With tears in his eyes, Northwestern's Chris Collins gives a memorable tribute to Kobe Bryant


Northwestern head coach Chris Collins gives his tribute to Kobe Bryant at Welsh Ryan Arena on January 27th.

EVANSTON – The news he received at some point on Sunday was devastating, but there was a moment that seemed to really hit home for Northwestern’s basketball coach.

In essence, it was what Kobe Bryant really meant to Chris Collins. The achievements were outstanding, and the way in which he approached the game made him one of the greatest in the history of the sport. Yet it was the more personal moments that made Collins’ connection to Bryant so much more special, and a text message he received brought that fact to light following his death in a helicopter crash at the age of 41.

“My daughter sent me a picture of her and Kobe at the 2008 Olympics after she heard the news,” said Collins on Sunday while reflecting Bryant after Northwestern’s loss to Ohio State Sunday. “It’s really sad.”

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Those moments were the ones that Collins remembered the most fondly in a tearful news conference at Welsh-Ryan Arena. He had a connection to Bryant right after his birth in 1978 since his father Doug was a teammate with Bryant's father Joe Bryant on the Sixers.

"I've known him since he was born. My sister and Kobe are about a month apart. So I was about four years old and I remember my mom and Kobe's mom being pregnant at the same time, and it was my sister and Kobe," said Collins. "So I've known him, I've known his family since then. Then obviously I had a chance to reconnect with him; I coached him on the national team on three different teams. In 2007 when we had to qualify for the Olympics, 2008 in Beijng, and then 2012 in London."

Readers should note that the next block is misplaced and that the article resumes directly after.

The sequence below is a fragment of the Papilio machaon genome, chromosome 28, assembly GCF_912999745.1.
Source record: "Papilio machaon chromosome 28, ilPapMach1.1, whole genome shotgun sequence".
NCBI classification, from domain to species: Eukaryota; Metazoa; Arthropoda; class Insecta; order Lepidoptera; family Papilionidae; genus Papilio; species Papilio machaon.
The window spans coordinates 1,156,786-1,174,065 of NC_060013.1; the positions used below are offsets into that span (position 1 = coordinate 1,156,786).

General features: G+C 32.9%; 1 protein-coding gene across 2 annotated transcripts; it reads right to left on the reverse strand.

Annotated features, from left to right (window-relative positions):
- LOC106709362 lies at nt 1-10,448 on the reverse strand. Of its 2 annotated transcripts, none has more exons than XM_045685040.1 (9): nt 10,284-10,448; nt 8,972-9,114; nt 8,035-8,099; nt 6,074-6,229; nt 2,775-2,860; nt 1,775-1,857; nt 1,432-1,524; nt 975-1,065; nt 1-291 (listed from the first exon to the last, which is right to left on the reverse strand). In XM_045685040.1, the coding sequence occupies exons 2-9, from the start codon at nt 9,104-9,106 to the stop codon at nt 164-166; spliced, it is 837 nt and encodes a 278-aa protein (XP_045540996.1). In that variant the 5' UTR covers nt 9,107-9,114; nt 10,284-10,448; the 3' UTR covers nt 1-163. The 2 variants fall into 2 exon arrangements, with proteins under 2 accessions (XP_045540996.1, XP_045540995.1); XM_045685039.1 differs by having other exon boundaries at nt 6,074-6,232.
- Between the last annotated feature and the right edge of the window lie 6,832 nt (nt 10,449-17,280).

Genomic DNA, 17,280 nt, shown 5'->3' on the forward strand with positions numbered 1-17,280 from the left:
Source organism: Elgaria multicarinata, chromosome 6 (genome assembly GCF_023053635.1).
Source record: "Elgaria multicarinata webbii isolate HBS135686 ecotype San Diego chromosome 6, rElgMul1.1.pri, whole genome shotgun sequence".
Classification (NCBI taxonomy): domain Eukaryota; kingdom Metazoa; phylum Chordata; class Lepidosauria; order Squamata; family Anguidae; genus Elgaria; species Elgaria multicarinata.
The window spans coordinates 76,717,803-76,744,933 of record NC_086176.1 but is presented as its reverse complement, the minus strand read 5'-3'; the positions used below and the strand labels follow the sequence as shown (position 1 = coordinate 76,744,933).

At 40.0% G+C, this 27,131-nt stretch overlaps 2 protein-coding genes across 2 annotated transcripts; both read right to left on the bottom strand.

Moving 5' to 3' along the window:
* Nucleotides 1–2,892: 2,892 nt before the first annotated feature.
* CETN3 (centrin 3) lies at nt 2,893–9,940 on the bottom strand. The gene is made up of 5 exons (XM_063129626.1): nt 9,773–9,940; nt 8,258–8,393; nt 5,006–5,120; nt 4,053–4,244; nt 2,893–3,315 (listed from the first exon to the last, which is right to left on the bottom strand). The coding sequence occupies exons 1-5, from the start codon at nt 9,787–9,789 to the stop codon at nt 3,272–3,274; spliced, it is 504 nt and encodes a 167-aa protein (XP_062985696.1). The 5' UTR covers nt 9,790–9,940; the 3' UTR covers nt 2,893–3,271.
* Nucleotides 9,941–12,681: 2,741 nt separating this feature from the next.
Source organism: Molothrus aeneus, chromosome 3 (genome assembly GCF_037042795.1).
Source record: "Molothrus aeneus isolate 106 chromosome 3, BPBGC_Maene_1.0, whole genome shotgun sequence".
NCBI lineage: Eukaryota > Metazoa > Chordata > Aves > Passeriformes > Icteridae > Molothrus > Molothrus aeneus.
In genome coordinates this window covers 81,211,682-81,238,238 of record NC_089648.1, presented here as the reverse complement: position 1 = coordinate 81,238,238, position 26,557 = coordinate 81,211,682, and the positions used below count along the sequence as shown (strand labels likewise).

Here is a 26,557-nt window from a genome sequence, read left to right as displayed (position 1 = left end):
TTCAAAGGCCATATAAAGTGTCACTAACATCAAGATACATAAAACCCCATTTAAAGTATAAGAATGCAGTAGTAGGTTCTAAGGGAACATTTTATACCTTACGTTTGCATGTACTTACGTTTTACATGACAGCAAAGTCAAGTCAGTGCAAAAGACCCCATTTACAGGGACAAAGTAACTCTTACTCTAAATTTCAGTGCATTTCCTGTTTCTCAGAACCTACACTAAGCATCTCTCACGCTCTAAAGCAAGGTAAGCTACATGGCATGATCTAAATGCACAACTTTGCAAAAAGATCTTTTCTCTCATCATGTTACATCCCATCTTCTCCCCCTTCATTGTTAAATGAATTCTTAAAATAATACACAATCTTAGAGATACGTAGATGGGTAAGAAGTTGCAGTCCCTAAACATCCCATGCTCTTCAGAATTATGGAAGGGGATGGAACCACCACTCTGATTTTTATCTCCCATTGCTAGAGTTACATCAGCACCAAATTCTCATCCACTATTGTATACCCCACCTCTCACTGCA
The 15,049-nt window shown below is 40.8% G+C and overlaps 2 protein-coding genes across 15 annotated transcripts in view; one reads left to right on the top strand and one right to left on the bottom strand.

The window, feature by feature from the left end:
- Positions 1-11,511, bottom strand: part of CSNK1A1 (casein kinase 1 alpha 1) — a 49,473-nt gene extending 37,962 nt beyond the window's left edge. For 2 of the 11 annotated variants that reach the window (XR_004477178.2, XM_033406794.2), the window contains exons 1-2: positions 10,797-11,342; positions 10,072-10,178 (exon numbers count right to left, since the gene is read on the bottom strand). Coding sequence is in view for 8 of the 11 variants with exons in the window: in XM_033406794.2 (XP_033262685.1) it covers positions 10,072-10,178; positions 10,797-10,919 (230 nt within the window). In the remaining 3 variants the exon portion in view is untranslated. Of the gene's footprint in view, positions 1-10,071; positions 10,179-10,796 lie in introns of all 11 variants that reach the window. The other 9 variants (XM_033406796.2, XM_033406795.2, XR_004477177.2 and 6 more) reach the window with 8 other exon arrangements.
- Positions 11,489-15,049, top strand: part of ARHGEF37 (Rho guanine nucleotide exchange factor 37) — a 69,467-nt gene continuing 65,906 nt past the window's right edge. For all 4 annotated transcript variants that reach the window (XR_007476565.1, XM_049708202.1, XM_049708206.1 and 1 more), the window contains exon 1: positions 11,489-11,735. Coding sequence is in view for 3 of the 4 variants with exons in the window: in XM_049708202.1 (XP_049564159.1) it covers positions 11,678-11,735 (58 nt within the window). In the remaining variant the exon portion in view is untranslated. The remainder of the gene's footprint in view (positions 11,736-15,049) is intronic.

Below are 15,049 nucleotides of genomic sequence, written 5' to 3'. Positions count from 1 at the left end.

Those Olympic trips were top of mind for Collins when he remembered Bryant on Sunday. He spoke about a time in China when the guard made him rebound for him at 2 AM, comparing his competitiveness to that of Michael Jordan, whom Collins got to know when his father coached the Bulls in the late 1980s.

"When you travel overseas and a lot of times you go on those exhibition tours leading up to those games. For three of those summers, basically, that becomes your family for six weeks in the summer so forget about playing basketball and stuff, it's the times your at meals together and talking about kids and family," said Collins.

It's those moments that make the guard's loss so painful to take for the Northwestern coach, his players, the opponents on the other side at Welsh-Ryan Arena, and everyone else in the basketball world. Sunday's game went on as scheduled, as will others across the world on courts on Monday, but Bryant's death made the world stop for reflection on someone who meant so much to so many in a variety of ways.

"For all these kids on both teams, you're probably talking about a guy who was a hero to most all of them. So for those guys to get the news three hours before playing a game, it's tough for both teams, not just ours. Our guys were very emotional and obviously, I have a lot of history with Kobe going back to when he was a little kid, and I have a daughter who's 13," said Collins, referring to Bryant's daughter Gianna, who also perished in the crash. "So obviously everyone in our program, our thoughts and prayers are with him and his family, and his wife and their children. Just really a hard day; it puts it all in perspective, about just playing a basketball game.

"Every minute's precious, man, every minute's precious, man, every minute's precious."

A fact brought to light by a piece of bad news, and a picture sent over a phone on Sunday.



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